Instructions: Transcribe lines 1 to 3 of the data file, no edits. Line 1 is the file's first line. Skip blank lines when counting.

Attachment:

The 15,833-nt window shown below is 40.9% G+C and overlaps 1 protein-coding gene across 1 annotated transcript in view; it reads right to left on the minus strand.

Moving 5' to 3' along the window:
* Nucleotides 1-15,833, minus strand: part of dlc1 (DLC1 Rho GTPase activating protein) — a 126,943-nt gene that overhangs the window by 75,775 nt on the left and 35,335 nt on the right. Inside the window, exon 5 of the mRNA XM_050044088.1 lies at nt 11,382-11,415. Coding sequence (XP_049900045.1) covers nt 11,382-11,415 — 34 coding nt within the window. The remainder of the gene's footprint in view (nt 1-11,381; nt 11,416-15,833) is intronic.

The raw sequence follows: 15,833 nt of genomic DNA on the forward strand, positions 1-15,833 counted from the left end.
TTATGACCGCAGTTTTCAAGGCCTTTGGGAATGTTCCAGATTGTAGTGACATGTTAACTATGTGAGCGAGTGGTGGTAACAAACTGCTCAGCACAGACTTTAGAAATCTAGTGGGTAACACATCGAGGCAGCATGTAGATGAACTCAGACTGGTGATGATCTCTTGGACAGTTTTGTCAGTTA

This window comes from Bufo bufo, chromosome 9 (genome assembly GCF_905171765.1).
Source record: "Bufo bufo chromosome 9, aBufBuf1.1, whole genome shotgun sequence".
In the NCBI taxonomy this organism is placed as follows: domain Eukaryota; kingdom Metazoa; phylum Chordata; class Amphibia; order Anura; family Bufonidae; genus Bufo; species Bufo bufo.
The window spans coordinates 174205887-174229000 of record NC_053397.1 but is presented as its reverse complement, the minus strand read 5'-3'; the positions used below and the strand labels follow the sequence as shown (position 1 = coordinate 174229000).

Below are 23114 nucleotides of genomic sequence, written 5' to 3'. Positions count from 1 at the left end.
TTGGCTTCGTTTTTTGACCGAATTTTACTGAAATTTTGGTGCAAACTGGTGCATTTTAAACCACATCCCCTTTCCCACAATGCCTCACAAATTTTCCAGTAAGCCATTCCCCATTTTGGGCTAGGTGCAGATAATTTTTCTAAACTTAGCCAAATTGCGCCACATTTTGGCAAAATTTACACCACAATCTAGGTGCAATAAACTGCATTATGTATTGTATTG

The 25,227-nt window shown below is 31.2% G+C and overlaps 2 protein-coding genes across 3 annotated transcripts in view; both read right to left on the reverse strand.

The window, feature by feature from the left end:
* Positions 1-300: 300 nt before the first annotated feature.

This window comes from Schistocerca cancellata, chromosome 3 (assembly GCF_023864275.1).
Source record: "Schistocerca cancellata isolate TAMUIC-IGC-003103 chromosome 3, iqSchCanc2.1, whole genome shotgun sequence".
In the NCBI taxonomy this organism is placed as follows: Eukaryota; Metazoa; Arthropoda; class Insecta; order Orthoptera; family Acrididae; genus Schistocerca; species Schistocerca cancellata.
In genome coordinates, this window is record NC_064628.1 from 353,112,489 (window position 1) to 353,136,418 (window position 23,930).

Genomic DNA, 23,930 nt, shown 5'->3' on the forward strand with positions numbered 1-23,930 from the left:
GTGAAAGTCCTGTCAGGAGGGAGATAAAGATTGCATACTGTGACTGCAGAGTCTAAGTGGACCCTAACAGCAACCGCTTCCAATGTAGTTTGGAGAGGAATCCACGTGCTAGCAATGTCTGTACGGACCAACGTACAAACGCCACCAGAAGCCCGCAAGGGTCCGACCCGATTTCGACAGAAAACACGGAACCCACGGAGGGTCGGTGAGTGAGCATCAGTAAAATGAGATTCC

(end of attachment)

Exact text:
The 15,833-nt window shown below is 40.9% G+C and overlaps 1 protein-coding gene across 1 annotated transcript in view; it reads right to left on the minus strand.

Moving 5' to 3' along the window:
* Nucleotides 1-15,833, minus strand: part of dlc1 (DLC1 Rho GTPase activating protein) — a 126,943-nt gene that overhangs the window by 75,775 nt on the left and 35,335 nt on the right. Inside the window, exon 5 of the mRNA XM_050044088.1 lies at nt 11,382-11,415. Coding sequence (XP_049900045.1) covers nt 11,382-11,415 — 34 coding nt within the window. The remainder of the gene's footprint in view (nt 1-11,381; nt 11,416-15,833) is intronic.